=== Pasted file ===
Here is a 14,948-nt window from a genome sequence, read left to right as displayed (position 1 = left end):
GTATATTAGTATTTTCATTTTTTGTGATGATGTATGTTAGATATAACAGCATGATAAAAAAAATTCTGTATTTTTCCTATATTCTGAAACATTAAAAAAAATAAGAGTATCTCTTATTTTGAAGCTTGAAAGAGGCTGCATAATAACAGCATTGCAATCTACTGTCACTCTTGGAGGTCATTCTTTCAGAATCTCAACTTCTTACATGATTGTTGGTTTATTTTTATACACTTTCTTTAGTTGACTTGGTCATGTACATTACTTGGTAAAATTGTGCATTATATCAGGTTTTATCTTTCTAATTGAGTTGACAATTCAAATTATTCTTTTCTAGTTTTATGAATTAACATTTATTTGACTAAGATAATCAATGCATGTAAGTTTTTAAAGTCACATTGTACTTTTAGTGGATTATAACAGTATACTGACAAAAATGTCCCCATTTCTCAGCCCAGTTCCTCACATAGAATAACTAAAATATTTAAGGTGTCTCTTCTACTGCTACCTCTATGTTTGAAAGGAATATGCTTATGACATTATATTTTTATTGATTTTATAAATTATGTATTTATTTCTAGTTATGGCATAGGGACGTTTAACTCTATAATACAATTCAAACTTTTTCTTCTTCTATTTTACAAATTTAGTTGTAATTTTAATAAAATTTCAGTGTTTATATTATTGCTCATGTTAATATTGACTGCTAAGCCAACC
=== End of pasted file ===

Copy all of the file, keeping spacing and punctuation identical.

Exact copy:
Here is a 14,948-nt window from a genome sequence, read left to right as displayed (position 1 = left end):
GTATATTAGTATTTTCATTTTTTGTGATGATGTATGTTAGATATAACAGCATGATAAAAAAAATTCTGTATTTTTCCTATATTCTGAAACATTAAAAAAAATAAGAGTATCTCTTATTTTGAAGCTTGAAAGAGGCTGCATAATAACAGCATTGCAATCTACTGTCACTCTTGGAGGTCATTCTTTCAGAATCTCAACTTCTTACATGATTGTTGGTTTATTTTTATACACTTTCTTTAGTTGACTTGGTCATGTACATTACTTGGTAAAATTGTGCATTATATCAGGTTTTATCTTTCTAATTGAGTTGACAATTCAAATTATTCTTTTCTAGTTTTATGAATTAACATTTATTTGACTAAGATAATCAATGCATGTAAGTTTTTAAAGTCACATTGTACTTTTAGTGGATTATAACAGTATACTGACAAAAATGTCCCCATTTCTCAGCCCAGTTCCTCACATAGAATAACTAAAATATTTAAGGTGTCTCTTCTACTGCTACCTCTATGTTTGAAAGGAATATGCTTATGACATTATATTTTTATTGATTTTATAAATTATGTATTTATTTCTAGTTATGGCATAGGGACGTTTAACTCTATAATACAATTCAAACTTTTTCTTCTTCTATTTTACAAATTTAGTTGTAATTTTAATAAAATTTCAGTGTTTATATTATTGCTCATGTTAATATTGACTGCTAAGCCAACC